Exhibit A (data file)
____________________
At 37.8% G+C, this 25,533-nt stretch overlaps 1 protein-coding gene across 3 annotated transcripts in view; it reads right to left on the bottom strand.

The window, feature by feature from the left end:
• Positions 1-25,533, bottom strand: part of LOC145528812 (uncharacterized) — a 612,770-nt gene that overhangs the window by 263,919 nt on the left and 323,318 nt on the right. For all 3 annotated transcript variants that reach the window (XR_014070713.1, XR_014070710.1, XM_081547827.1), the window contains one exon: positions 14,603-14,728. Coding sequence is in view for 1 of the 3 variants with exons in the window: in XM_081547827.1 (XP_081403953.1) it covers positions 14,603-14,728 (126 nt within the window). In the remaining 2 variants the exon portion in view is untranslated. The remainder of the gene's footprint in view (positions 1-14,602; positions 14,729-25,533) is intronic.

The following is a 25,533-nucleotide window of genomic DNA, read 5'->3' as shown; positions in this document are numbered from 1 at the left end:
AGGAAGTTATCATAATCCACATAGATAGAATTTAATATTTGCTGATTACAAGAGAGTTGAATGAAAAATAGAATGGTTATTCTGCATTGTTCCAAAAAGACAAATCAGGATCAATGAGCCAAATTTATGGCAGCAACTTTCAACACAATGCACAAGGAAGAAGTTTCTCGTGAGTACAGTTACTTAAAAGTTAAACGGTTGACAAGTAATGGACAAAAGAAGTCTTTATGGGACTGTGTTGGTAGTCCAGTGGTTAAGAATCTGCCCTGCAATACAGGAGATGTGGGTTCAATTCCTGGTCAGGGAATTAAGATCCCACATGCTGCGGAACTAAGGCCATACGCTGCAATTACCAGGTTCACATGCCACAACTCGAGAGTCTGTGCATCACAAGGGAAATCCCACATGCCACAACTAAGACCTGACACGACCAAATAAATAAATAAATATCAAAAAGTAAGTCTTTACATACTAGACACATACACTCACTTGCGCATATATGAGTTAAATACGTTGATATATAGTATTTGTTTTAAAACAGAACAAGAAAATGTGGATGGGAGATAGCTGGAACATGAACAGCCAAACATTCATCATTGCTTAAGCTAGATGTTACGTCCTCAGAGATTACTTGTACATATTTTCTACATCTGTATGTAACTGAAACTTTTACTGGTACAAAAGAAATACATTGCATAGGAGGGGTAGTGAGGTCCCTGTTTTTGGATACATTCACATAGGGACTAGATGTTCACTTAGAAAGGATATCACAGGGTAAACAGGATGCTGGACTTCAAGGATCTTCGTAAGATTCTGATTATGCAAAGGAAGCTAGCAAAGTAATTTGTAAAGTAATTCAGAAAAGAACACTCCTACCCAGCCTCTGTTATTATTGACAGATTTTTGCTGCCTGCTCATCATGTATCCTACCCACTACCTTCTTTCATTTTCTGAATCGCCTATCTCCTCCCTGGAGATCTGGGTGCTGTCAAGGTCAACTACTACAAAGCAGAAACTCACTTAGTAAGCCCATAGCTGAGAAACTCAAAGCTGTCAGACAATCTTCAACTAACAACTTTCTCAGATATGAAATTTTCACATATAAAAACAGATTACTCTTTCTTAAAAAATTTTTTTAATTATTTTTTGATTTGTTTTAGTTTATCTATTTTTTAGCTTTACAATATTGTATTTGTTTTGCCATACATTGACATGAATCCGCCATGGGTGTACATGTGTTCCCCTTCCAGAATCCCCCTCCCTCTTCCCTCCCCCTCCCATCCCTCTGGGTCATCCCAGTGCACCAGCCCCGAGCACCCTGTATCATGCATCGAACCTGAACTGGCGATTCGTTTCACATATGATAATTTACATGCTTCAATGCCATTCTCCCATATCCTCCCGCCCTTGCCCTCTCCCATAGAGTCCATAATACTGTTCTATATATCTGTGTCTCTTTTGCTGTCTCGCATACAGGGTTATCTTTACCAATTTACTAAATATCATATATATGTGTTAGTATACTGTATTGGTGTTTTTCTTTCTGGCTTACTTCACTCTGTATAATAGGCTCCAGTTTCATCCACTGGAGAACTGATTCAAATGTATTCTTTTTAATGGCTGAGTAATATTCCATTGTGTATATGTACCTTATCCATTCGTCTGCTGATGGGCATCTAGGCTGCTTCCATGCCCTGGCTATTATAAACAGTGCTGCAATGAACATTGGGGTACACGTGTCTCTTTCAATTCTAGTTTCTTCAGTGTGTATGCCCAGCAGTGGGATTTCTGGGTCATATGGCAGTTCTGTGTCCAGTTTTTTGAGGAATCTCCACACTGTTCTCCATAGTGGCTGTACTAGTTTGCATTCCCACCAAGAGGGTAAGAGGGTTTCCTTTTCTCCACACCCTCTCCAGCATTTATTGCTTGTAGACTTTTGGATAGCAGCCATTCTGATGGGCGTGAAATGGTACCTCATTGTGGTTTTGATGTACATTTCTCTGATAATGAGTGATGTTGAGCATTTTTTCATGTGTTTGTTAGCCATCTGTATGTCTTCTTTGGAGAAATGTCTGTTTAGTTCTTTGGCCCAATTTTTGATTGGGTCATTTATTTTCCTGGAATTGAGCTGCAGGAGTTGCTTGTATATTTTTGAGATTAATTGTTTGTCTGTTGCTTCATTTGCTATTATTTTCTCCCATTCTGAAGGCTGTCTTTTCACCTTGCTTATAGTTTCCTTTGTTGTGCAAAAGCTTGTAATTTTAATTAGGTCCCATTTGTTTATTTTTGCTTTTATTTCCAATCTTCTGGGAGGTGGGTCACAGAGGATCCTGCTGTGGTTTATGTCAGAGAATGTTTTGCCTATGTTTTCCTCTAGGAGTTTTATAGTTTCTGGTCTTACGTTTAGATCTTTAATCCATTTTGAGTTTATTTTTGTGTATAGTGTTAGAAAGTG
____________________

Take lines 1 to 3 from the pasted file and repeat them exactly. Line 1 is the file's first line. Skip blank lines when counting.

At 37.8% G+C, this 25,533-nt stretch overlaps 1 protein-coding gene across 3 annotated transcripts in view; it reads right to left on the bottom strand.

The window, feature by feature from the left end:
• Positions 1-25,533, bottom strand: part of LOC145528812 (uncharacterized) — a 612,770-nt gene that overhangs the window by 263,919 nt on the left and 323,318 nt on the right. For all 3 annotated transcript variants that reach the window (XR_014070713.1, XR_014070710.1, XM_081547827.1), the window contains one exon: positions 14,603-14,728. Coding sequence is in view for 1 of the 3 variants with exons in the window: in XM_081547827.1 (XP_081403953.1) it covers positions 14,603-14,728 (126 nt within the window). In the remaining 2 variants the exon portion in view is untranslated. The remainder of the gene's footprint in view (positions 1-14,602; positions 14,729-25,533) is intronic.